So we decide it to go to Sarnath for HH the Dalai Lama teachings, then remain in Varanasi and start our holidays there, what can be said of Varanasi, is a holly, crazy city that has to be seen to be believed and appreciated it, we had a great time visiting all the gaths, temples, holly places and of course the Ganga, ahhhhhhh Mata Ganga, to be in this river at morning before sunrise and before sunset is an unbelievable experience, the colors the People, the temples, the history, the sadhus all illuminated with different lights as the sun rises or declines, is overwhelming and a reminder of why all the tribes in the past all over the world worshiped the sun.
People live and die by the Ganga as it is the most sacred river in India an very auspicious to die here and to be cremated here, walked everywhere and took, tuk tuks and bike rickshaws, we did it all and as usual were impressed by the people, most of them have nothing or less that nothing and they never give up, hope, living day by day they keep on living and doing their spiritual practices, a way of life forgotten or ignored in the west, in my opinion we should have a look at how this people survive and how thank full they are for what they had, perhaps or world would be more compassionate and appreciative, rather than taking all for granted, and constantly complaining (no I am not generalizing here), there is people like these in the west, but so few, so we continue to destroy our world and our health pursuing happiness, not realizing that happiness is within our reach, as it is internal not external, all we need is to change just a bit at a time, getting more compassionate and putting always others ahead of self and you will see the change.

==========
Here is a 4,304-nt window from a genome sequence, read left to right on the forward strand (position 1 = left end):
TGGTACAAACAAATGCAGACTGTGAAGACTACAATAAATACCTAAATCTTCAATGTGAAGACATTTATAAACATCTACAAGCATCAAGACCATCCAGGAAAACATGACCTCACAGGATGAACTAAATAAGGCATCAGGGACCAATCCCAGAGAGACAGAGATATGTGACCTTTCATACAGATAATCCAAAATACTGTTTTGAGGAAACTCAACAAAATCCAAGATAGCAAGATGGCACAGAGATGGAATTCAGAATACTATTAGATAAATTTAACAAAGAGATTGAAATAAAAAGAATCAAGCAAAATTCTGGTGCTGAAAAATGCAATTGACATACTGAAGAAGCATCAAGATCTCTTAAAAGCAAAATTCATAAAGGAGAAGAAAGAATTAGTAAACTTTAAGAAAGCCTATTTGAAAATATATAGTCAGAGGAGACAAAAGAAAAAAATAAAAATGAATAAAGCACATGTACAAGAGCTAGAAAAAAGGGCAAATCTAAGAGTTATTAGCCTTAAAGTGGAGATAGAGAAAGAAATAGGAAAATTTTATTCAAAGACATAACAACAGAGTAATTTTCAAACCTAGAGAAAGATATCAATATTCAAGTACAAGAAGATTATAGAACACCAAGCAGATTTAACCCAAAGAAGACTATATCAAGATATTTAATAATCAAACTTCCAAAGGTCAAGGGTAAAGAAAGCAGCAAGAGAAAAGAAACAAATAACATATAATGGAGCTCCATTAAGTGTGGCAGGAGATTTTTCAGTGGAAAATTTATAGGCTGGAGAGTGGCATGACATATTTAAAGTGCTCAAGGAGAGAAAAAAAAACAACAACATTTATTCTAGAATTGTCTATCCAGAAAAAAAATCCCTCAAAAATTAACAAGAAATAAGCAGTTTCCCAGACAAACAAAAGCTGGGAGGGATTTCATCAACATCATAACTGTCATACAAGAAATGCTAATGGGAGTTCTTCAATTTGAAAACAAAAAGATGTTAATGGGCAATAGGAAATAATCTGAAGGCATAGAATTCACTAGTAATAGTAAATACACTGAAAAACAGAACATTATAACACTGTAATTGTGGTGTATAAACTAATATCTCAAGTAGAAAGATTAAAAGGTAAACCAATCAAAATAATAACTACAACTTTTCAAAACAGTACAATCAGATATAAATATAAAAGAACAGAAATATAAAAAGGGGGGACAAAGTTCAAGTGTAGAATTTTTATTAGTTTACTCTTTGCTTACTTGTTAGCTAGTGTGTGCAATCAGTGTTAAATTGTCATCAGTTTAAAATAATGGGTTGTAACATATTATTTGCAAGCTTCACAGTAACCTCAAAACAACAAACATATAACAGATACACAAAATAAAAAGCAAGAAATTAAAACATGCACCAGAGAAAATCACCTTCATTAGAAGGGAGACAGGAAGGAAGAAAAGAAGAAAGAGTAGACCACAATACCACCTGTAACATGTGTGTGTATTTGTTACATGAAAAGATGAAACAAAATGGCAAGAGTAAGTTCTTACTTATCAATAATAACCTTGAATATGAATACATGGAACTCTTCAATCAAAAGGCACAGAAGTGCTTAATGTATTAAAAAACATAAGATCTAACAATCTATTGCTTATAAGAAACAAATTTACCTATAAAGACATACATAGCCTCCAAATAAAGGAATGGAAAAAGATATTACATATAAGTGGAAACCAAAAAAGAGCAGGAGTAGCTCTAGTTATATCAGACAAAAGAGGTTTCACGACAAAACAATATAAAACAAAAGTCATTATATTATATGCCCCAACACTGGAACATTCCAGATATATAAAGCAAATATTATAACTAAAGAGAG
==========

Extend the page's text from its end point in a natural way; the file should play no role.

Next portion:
We visited Agra and the Taj Mahal, the biggest monument inspired by real love in the world as well as other cities like Jaipur, Udaipur, Pushkar, Jaihlsamer, Bikaner, etc., we even did a desert Safari in camel back, we saw from the idiotic to the sublime, temples, forts, mansions, ruins etc., but wherever we went, the contact with the local people struggling in their daily lives to survive was the most important, cherished and remembered experience of these five weeks.
As they say, a picture is worth a 1000 words and not wanting you to be bored with my poor grammar and recontouring abilities, here are some pictures that will describe Rajistan better that I could do, enjoy. Once again I want to mention that I am very thankful to many beings, for being so blessed in having the opportunity to be here and experience and learn so much, from all these places , cultures and people.